Marty Schorr was destined to be a car guy. His teachers might have showed us his notebooks, which contained more car sketches than coursework. His hot rod club buddies in the 1950s in Westchester County, New York would likely agree. Schorr was always a true car guy. He admits to drawing pictures of cars in school, but the second point requires a little clarification.
“I was really not that good with mechanical stuff as far as working on the cars, so they had to find a job for me in the club,” Schorr said with a chuckle. “So they made me the public relations or publicity director.”
Right Hand Man
As a journalist and editor, Schorr has over five decades of experience with the world’s most amazing machines. He rode with Carroll Shelby and was at the press conference for the debut of the Lola-built Ford GT that became the GT40. He drove the GT40 on the streets of New York City and accompanied Mickey Thompson to Bonneville in 1969 to set a book full of records. And books are Schorr’s thing. His latest, Day One, was featured at the end of December in our Book Garage series. But before all that was just another young man trying to make his way.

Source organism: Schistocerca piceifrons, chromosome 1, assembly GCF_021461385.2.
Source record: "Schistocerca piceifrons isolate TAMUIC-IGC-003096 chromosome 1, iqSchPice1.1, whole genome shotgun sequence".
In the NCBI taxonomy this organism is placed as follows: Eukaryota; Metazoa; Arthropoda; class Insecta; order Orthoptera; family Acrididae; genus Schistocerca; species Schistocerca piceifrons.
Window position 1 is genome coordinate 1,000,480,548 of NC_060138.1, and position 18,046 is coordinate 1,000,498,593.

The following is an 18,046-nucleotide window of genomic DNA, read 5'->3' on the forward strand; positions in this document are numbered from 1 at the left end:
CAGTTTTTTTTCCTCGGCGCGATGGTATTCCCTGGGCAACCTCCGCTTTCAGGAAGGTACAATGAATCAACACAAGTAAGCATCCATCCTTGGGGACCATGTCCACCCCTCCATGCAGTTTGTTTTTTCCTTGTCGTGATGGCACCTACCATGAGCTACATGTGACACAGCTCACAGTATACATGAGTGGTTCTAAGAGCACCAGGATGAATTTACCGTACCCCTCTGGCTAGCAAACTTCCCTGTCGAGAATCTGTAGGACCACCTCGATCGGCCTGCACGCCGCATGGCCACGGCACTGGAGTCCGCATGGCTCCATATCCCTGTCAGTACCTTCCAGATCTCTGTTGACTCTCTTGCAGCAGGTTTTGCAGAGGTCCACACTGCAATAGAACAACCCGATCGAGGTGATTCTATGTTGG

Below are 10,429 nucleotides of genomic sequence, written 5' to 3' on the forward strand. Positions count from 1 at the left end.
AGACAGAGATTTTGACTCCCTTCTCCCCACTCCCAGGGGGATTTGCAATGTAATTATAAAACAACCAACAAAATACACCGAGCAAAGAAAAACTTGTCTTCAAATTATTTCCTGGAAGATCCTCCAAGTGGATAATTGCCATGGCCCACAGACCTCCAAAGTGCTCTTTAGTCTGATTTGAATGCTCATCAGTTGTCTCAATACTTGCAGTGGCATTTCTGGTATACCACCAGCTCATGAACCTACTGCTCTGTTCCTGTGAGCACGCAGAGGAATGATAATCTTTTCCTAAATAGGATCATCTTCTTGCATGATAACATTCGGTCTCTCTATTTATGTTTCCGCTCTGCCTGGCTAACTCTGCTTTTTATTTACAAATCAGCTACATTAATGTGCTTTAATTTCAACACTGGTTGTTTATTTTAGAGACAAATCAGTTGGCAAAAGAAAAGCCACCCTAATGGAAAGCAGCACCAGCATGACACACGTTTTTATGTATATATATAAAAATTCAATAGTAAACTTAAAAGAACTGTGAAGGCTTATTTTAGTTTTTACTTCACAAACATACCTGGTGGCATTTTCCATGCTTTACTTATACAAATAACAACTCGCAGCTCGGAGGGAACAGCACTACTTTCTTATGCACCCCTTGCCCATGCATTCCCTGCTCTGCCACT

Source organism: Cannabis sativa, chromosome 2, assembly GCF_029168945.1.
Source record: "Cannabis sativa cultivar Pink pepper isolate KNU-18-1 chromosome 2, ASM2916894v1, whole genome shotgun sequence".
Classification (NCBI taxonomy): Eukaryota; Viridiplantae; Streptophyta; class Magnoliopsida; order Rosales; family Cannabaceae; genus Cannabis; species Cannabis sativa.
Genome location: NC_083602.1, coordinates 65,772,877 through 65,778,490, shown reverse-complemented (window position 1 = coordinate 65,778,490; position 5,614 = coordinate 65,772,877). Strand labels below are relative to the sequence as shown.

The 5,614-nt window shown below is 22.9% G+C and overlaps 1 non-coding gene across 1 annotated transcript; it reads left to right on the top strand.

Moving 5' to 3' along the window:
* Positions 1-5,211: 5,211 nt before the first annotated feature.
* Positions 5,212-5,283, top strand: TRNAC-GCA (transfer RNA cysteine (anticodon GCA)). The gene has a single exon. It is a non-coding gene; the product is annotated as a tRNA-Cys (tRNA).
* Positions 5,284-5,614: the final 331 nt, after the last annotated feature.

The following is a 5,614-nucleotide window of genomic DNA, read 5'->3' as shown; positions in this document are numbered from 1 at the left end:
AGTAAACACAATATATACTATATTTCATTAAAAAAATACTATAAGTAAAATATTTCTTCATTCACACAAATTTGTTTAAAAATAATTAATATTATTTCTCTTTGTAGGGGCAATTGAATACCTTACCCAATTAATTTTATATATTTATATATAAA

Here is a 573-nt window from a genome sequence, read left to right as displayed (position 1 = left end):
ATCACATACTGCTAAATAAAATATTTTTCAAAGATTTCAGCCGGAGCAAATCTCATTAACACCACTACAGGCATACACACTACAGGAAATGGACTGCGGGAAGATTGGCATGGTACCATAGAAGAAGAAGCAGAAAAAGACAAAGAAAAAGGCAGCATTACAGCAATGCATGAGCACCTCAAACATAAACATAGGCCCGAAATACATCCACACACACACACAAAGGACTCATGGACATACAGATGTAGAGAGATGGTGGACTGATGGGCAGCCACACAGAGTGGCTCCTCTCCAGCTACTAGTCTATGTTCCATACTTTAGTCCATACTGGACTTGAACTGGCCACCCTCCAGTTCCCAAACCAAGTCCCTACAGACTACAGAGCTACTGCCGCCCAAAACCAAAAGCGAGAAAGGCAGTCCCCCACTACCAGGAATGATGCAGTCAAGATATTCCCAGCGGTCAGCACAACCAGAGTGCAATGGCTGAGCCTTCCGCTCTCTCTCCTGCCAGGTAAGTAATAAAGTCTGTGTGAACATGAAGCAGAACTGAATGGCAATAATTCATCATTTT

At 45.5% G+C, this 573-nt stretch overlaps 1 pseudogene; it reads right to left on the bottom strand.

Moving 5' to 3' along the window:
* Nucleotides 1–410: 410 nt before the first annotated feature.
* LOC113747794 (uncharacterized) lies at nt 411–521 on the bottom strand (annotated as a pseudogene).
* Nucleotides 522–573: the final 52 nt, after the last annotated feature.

“I would take some pictures of the cars and the guys, and go to the track where they put on some shows,” Schorr recalled. “I had a regular job. I was working for an insurance company and I was going to college at night but I was able to meet people at the magazines.”
Schorr would write the club’s press releases and drop them off at Custom Rodder and Car, Speed and Style, two Manhattan-based magazines run by Magnum Royal Publications.